I don’t know how to do this. Amy Therriot-Winters sat in the foyer which featured, at the moment, fresh flowers on the entryway table and a new crystal chandelier over the stairwell. Her hand smoothed her linen slacks over and over while she looked at each piece of furniture and said good-bye to them. She had picked out each painting and drape herself, even the burled wood that stretched across the mantel. Her fireplace! The new house didn’t have one. Read the rest of this entry
We picked up little pieces of my heart. All across the beach they glittered in the rays of
sunlight peeking through the clouds. We looked for the shiny bits while we laughed and talked
and created space in our minds to remember ourselves. To remember this day.
(Forty-five, Anteater, Karma)
I walked into the hospital room they put my son in. I was tired, kind of in shock. It was a semi-private room, holding a bathroom and two beds, separated by floor to ceiling curtains that could be drawn back. My son Donald was in the bed by the door. His appendix had burst. None of us had recognized the symptoms and by the time we realized there was something seriously wrong my husband Bill had to call an ambulance. Bill would come in the car, as soon as he got my sister to sit with our six-year old daughter. Read the rest of this entry
Jim Rivers, a navigator, now finds himself leading the crew of the Valiant Explorer. He has awakened everyone on board and held a conference with all the section leaders to detail the situation – their ship veered off course and has brought them into a strange solar system that is going supernova – in 3 days. They cannot outrun it. While everyone is shocked, a few voices of reason prevail – giving the team a possible plan to survive the explosion.
They have decided to salvage usable parts from the ship and forge enough trinite to seal the connection points between as many modules as possible, in effect creating one very long spacecraft. A memorial service was given for the captain and his first in command who died when a fire damaged their pods.
See the link at the top of the page for the full Supernova story. Read the rest of this entry
To See the Sea Again
I’ll see the big old trees again
and walk along the sand.
I’ll smell the fresh sea breeze
I’ll be walking hand in hand Read the rest of this entry
(Garnish, Wise, Politics)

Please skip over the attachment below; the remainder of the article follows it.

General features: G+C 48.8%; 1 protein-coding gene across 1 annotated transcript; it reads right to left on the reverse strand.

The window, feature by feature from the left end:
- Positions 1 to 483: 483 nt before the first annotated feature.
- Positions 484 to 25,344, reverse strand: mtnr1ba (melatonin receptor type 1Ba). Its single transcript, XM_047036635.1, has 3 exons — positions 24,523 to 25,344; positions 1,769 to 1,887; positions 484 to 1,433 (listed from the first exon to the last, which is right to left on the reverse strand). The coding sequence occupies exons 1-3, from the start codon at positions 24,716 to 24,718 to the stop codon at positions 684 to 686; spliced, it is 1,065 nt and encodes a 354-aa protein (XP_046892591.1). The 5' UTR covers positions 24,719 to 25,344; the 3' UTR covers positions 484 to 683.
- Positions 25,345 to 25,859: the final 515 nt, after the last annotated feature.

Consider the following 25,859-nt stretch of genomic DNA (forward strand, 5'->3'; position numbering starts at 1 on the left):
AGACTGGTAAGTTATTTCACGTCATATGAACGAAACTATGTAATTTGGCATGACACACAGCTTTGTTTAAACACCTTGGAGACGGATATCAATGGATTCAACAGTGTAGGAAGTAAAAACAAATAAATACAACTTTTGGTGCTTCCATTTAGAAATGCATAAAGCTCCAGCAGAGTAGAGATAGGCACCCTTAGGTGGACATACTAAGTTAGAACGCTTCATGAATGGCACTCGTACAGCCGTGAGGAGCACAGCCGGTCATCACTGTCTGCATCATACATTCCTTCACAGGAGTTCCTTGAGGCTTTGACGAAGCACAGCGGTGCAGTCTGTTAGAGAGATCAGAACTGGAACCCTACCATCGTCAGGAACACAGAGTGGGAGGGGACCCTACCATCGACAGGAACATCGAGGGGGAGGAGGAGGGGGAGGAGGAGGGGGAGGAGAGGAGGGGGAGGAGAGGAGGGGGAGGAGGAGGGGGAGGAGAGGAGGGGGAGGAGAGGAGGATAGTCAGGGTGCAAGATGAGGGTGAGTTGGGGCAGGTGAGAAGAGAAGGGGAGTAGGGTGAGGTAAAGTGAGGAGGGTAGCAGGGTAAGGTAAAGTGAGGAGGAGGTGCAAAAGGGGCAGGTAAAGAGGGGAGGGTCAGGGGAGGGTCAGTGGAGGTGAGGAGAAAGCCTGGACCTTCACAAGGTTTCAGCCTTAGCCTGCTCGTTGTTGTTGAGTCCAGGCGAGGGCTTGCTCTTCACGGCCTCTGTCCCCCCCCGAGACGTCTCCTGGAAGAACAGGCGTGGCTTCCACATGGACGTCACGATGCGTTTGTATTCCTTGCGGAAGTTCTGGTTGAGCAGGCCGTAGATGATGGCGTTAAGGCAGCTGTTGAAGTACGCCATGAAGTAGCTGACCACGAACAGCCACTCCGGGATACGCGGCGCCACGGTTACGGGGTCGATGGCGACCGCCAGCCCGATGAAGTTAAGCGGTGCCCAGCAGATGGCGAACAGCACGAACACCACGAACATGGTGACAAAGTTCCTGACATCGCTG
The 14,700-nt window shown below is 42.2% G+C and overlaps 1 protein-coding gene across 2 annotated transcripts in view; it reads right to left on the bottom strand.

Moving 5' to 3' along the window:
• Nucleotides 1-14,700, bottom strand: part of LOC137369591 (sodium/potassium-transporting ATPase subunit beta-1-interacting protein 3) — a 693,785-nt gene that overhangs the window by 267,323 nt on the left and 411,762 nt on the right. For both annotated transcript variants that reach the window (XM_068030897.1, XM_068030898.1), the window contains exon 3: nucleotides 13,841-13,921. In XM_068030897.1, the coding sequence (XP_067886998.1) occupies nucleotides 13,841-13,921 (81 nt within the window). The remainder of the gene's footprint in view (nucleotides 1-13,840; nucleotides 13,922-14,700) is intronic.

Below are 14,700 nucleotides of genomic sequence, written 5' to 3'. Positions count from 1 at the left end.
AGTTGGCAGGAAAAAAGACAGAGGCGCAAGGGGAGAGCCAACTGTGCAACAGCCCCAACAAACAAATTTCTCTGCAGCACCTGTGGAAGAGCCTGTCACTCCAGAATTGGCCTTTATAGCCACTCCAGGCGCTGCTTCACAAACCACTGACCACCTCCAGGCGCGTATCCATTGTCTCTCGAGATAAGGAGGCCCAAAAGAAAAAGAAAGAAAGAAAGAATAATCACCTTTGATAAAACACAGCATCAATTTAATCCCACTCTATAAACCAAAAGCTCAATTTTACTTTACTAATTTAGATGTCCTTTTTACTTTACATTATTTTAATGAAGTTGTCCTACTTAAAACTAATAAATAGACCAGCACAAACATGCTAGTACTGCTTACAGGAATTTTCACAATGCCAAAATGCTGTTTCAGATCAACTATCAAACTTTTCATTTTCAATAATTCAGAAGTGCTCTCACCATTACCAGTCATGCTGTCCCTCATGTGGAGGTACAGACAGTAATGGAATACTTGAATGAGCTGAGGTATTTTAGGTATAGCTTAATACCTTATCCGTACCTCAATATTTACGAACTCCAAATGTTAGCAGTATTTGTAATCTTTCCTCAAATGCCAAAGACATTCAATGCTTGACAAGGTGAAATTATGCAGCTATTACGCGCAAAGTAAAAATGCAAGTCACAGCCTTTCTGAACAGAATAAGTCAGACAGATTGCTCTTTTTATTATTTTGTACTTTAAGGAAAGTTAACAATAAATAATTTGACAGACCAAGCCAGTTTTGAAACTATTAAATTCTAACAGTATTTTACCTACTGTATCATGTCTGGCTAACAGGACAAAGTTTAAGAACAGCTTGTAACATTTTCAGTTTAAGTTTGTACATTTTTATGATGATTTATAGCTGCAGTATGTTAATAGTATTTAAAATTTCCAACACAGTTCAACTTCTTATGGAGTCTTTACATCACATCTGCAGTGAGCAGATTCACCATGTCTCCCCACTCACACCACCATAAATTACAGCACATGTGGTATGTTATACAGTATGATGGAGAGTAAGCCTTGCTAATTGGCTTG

Dear Dorothy, December 1, 1948
I was glad to get your letter in the post. It was forwarded to us by the state department. You will notice that the return post on mine is Paris, France. Yes, my dear Paul has been stationed here for four years, four years! I shall love every minute of it, do you hear? Paris! Read the rest of this entry
Bojangles, Vineyard, Jackalope
Carl and Martha Dubois were sitting on the porch one summer morning. Eighty year old Martha was doing a crossword puzzle from the paper, eighty-one year old Carl was reading the sports section.
“Carl.” She had a distinct northern accent, and sounded a lot like Katharine Hepburn in “On Golden Pond.”
“Hmm?” He absently waved at a fly. Read the rest of this entry
Indonesia, Javanese, Woman
(Another one for the kids)
Berani slowly opened her eyes. Someone was crawling over her, sticking their legs into her belly and sliding down her back. She rolled away and rubbed her face, hiding her eyes. She could smell wood shavings; it was a smell she always associated with hamsters and gerbils. They were like captive mice to her, always behind glass and inaccessible. Not the same smell as the rats that roamed the floors and shelves at night. They were dark, furtive things that darted around the floor looking for food. The ones that lived in the walls and floors. She would like to run and chase and catch them! It was a vague thought, sleepy-headed and unfulfilled. Read the rest of this entry
Persnickety, Tribal, Melancholic
The characters in this story are fictional, as are the portrayals of any people, groups or chiefs. This is only a parody and no offense is intended or should be taken.
The elders sat around the fire, each of them squirming uncomfortably. The Chief had served dinner to the council earlier; it consisted mainly of meat and a starchy root sauce. It was winter and there weren’t a lot of plants around for them to eat; no fruits or berries for fiber. While it did smell wonderful (hence the large turnout for tonight’s meeting) it did tend to leave a fellow a little… bound up so to speak. Read the rest of this entry
Doll, stars, blind
Carmine was casing the house he planned to hit next. It might sound cliché but it was necessary if you intended to do a job and get away clean. So far everything he had seen pointed to an incredibly easy robbery. The woman who lived here (alone no less) was blind. Cut the phone lines and it couldn’t get any easier than this. She would have no way to call for help. This was going to be obnoxiously easy and if there’s anything Carmine liked, it was a smooth job. He had done his homework. Read the rest of this entry